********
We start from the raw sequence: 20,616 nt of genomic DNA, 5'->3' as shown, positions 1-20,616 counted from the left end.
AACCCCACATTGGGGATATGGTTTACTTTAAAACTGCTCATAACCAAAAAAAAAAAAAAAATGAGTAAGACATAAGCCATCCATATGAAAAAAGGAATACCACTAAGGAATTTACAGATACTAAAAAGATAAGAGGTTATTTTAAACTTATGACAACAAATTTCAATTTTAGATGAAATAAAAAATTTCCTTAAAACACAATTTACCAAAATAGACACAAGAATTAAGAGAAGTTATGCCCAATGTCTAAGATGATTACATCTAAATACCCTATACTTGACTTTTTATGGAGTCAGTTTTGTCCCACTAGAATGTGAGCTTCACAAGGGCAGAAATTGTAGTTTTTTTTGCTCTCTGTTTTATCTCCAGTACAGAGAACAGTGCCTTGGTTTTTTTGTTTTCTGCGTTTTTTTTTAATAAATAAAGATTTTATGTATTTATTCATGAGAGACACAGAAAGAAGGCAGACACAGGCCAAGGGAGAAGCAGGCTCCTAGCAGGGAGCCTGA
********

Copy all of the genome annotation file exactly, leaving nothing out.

We start from the raw sequence: 20,616 nt of genomic DNA, 5'->3' as shown, positions 1-20,616 counted from the left end.
AACCCCACATTGGGGATATGGTTTACTTTAAAACTGCTCATAACCAAAAAAAAAAAAAAAATGAGTAAGACATAAGCCATCCATATGAAAAAAGGAATACCACTAAGGAATTTACAGATACTAAAAAGATAAGAGGTTATTTTAAACTTATGACAACAAATTTCAATTTTAGATGAAATAAAAAATTTCCTTAAAACACAATTTACCAAAATAGACACAAGAATTAAGAGAAGTTATGCCCAATGTCTAAGATGATTACATCTAAATACCCTATACTTGACTTTTTATGGAGTCAGTTTTGTCCCACTAGAATGTGAGCTTCACAAGGGCAGAAATTGTAGTTTTTTTTGCTCTCTGTTTTATCTCCAGTACAGAGAACAGTGCCTTGGTTTTTTTGTTTTCTGCGTTTTTTTTTAATAAATAAAGATTTTATGTATTTATTCATGAGAGACACAGAAAGAAGGCAGACACAGGCCAAGGGAGAAGCAGGCTCCTAGCAGGGAGCCTGA